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I know the .Net framework very well and know where to find things ie: StreamReader, StreamWriter, Graphics, etc, and I know Java has similar things. The syntax is different but quite similar to c++ which I have a lot of native c++ experience. Therefore, what would you recomend as a good starting point for tutorials and such. Thanks

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3 Answers 3

up vote 2 down vote accepted

In my new job, I quickly found myself working on a common library in C++, C# and Java. I had no Java knowledge and yet found it pretty intuitive to make simple mods to the Java code - the general C# principle that there is a framework class/namespace for most things you want to do, appear to hold in Java.

The thing that bothers me is that this MO would not teach me tricks and improvements in Java that are specific to that language. That's where I would like to see other answers to this question lead.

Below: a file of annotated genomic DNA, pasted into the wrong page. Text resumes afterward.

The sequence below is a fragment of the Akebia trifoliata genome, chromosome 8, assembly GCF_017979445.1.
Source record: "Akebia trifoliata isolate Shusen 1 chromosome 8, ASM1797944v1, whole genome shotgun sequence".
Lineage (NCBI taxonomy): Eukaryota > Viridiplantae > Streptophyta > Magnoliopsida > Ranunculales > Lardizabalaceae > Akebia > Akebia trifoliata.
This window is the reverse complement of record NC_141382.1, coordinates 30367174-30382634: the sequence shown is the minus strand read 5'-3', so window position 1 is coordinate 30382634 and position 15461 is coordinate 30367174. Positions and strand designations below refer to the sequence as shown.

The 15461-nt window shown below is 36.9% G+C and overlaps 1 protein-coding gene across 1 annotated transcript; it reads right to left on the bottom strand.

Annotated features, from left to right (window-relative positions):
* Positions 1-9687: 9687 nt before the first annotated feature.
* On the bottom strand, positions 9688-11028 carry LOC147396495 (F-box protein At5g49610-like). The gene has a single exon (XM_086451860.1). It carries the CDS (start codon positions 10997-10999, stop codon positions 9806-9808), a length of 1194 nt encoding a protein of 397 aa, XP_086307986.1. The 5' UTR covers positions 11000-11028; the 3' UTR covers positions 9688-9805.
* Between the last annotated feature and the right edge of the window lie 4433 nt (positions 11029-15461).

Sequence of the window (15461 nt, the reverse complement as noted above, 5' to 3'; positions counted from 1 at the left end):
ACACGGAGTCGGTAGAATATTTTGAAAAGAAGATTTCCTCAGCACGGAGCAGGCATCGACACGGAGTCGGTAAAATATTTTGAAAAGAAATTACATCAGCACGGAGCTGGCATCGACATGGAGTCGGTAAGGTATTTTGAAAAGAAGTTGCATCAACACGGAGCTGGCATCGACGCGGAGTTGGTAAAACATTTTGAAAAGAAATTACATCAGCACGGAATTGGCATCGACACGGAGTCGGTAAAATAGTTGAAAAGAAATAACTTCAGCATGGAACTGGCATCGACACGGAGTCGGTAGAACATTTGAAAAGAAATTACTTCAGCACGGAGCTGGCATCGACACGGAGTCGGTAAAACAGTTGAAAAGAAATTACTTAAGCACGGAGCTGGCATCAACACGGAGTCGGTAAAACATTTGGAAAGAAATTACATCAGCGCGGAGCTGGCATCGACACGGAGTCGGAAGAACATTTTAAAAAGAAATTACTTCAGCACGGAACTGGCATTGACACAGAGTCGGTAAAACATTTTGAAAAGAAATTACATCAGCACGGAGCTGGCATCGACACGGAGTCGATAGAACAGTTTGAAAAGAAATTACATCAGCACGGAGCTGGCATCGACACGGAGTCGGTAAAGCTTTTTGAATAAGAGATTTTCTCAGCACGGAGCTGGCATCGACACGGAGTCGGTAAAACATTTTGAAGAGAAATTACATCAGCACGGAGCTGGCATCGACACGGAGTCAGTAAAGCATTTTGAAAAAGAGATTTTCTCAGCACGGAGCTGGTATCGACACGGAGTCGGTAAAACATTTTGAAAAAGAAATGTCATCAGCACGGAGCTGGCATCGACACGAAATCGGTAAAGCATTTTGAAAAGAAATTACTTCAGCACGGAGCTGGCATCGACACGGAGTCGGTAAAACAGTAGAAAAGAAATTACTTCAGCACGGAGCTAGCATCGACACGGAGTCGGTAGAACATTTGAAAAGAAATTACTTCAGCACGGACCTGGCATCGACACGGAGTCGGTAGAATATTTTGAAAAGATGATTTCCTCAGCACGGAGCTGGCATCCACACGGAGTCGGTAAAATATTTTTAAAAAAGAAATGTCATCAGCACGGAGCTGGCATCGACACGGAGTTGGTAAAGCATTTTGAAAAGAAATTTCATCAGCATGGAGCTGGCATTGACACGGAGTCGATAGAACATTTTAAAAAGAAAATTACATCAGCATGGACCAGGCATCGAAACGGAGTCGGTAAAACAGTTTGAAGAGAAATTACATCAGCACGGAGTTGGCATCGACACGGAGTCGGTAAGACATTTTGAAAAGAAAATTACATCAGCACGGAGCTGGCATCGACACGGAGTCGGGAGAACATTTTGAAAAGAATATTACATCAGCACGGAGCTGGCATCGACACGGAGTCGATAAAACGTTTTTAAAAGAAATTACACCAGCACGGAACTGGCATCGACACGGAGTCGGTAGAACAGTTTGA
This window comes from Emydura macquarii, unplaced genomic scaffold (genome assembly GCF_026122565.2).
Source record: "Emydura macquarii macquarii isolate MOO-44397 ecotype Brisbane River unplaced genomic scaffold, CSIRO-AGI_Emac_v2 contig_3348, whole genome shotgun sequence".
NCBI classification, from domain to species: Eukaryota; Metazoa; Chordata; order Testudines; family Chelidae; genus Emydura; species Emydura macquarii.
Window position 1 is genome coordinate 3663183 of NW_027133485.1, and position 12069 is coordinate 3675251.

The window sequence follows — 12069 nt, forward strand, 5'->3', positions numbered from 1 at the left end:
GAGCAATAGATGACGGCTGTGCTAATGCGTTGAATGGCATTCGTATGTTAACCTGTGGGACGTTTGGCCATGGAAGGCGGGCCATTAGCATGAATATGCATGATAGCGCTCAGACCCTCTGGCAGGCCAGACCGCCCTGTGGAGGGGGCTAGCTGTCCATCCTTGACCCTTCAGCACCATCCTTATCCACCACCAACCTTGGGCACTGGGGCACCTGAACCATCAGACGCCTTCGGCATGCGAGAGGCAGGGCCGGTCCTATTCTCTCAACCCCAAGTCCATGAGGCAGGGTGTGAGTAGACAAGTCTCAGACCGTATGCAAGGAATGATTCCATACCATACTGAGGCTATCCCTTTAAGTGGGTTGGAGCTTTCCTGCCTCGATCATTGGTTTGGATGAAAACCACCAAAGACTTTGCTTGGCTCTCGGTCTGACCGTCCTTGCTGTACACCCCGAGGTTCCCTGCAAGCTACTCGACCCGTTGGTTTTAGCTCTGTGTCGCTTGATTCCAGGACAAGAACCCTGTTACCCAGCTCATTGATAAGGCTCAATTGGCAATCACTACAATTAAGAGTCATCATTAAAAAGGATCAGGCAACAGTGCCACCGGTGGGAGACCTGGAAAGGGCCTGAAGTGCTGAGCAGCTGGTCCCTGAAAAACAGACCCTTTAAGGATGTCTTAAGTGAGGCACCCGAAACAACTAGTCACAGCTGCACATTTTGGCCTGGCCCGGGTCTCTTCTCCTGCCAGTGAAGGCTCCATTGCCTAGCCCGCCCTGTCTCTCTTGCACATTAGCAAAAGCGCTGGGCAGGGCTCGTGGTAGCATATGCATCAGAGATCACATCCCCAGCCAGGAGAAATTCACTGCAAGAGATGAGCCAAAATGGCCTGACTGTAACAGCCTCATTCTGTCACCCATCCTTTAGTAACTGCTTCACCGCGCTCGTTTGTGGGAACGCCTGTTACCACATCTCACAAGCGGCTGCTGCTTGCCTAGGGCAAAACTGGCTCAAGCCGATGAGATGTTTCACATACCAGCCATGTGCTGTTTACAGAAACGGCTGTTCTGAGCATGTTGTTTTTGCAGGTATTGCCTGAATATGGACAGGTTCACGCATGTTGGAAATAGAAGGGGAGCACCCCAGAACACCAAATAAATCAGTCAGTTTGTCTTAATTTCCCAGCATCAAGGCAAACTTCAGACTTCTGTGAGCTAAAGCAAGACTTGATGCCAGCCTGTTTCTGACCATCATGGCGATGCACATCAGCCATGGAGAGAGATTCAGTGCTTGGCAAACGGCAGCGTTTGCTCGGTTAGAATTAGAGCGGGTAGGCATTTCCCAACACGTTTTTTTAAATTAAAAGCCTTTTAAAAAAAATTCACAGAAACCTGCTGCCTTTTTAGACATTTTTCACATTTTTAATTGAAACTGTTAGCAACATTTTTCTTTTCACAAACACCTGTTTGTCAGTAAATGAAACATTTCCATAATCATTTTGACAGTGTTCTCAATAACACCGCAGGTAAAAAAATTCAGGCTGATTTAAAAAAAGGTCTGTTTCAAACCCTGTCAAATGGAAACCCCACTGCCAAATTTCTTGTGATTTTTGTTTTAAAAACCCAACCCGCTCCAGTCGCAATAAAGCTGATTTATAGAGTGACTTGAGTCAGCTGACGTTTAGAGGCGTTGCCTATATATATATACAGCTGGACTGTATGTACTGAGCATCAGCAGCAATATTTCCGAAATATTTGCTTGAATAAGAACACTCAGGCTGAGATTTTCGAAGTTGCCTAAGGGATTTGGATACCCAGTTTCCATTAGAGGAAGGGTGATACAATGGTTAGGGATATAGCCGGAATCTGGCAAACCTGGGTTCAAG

In the meantime: http://en.wikipedia.org/wiki/Comparison_of_C_Sharp_and_Java

btw while I found C# and Java pretty congruent, I would not say the same about C++ vs Java.

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Definitely +1 to that. C# and Java are vastly more similar than C++ and Java. –  Puppy Sep 9 '10 at 21:04
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C# was derived primarily from Java (Actually from J++ which was their rename of Java after sun said they couldn't use the Java name for their "embrace and extend" practice. It should be much more like Java than either is like C++. –  Bill K Sep 9 '10 at 21:26

The javadocs are your friend - once you figure out some of the main packages in java.*, it's easier to know where to look for specific classes / functionality.

Once you're writing some code, buy Effective Java - it's full of tips for the language, and is just a good programming book.

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If you work in eclipse/netbeans/intelliJ it may actually be a no-brainer. Guess at a class name, start typing it and hit ctrl-space (for eclipse, others vary). Regardless of which package it is in, it will find all the classes that match and list them for you faster than you could look them up anywhere else.

The other really nice thing to have on hand is the javadocs for the SDK you are working with--you can code effectively with nothing else. They are online (just search for JDK 6.0 or whatever version) or they can be downloaded from the same place you get the JDK.

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